Thursday, June 16, 2011

Modern Food Advertising

Before that late nineteenth century, food was not commonly marketed directly to Americans.

Shoppers at typical nineteenth century grocery stores would walk in, find a clerk and tell the clerk what they needed and the clerk would pass the order to other employees.

The goods then either delivered to the customer’s home or given to the customer on the spot.

The invention of modern advertising can be largely be credited to patent medicine sellers of the Reconstruction era.

They came up with all sorts of spurious and very dangerous cures for such ill-defined diseases as neuralgia and dyspepsia, which seemed epidemic in that unsettled time.

Early soft drinks were sold and marketed as patent medicine. An 1892 advertisement for Coca-Cola was typical of the genre the carbonated potion was recommended as “the Ideal Brain Tonic for Headache & Exhaustion.”

Coffee substitutes were originally promoted in much the same way. As late as 1951, the Federal Trade Commission was investigating the Post Company for running ads for its Postum beverage claiming that drinking coffee discourage marriage or that it results in “divorces, business failures, factory accidents, juvenile delinquency, traffic accidents, fire or home foreclosures.”

Since 1970s and the latest presents a picture that hasn’t change much. But two thirds of the TV commercial on Saturday morning TV were foods.

Over half of these commercials were for breads cereal, rice and pasta and the next largest category (28%) were fast food outlets.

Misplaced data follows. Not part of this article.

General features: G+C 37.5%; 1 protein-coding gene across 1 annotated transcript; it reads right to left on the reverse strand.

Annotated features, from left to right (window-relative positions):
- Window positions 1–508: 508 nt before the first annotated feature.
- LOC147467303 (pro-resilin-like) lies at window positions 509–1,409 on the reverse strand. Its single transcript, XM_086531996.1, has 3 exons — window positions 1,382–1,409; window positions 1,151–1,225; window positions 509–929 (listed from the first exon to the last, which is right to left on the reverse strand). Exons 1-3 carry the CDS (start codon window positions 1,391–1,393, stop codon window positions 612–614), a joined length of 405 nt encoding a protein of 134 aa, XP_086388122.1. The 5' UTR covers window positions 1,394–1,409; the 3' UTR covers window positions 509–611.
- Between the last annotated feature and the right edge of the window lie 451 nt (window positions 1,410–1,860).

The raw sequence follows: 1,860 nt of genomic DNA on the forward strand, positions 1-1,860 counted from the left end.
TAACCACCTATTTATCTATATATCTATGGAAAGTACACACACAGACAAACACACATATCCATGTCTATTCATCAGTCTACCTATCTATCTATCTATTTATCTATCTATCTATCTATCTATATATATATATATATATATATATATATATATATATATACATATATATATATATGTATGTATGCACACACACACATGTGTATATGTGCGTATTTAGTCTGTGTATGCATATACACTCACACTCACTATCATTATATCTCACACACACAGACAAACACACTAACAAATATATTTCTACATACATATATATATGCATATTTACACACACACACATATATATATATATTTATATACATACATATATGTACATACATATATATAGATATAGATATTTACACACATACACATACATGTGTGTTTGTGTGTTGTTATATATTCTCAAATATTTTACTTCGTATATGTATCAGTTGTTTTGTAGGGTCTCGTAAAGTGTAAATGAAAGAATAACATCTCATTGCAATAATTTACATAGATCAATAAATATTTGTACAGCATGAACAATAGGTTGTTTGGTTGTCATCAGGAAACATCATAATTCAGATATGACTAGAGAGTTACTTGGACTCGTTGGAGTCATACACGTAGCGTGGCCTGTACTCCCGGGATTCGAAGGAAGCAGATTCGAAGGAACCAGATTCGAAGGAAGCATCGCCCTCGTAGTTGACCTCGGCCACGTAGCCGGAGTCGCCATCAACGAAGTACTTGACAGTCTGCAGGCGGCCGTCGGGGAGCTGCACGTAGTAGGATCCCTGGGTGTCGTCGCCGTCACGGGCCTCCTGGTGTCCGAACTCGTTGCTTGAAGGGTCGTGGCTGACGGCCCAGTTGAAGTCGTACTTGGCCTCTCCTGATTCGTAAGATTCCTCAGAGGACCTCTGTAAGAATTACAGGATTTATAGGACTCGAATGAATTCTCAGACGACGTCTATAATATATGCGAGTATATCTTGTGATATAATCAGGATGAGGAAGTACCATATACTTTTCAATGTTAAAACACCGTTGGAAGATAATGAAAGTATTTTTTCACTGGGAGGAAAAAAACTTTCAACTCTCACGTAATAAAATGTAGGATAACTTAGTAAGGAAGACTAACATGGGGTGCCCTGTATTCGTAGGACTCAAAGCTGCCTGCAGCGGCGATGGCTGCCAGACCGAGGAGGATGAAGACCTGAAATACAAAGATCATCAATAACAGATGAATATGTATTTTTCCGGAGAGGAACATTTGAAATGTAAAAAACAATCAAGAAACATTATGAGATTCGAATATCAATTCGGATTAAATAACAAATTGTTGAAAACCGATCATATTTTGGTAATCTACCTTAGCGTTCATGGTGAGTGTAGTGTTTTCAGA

The strong rise of food advertising was closely related to the emergence of brand names and the transformation of the retail sector.

In pre-industrial society the production and purchase of consumer goods were mostly locally oriented.

The range of available goods was limited and their quality depended on their region and the preferences of the retailer. From the second half of the 19th century onwards, industrial mass production of consumer goods, including food products, increased rapidly.

Producers needed to sell to a wider market and to provide the customers with information about the product.

Advertising offered the obvious means to this end. This led the manufacturers to package their products and complete them with a brand name.

Advertising are major influences on American food consumption patterns. Food marketers are the nation’s largest advertisers, with around $30 billion per year is for food products after automobiles. About 70% of food advertising is for food products, principally packaged foods, snacks and soft drinks and another 28% for food service especially fast foods.
Modern Food Advertising

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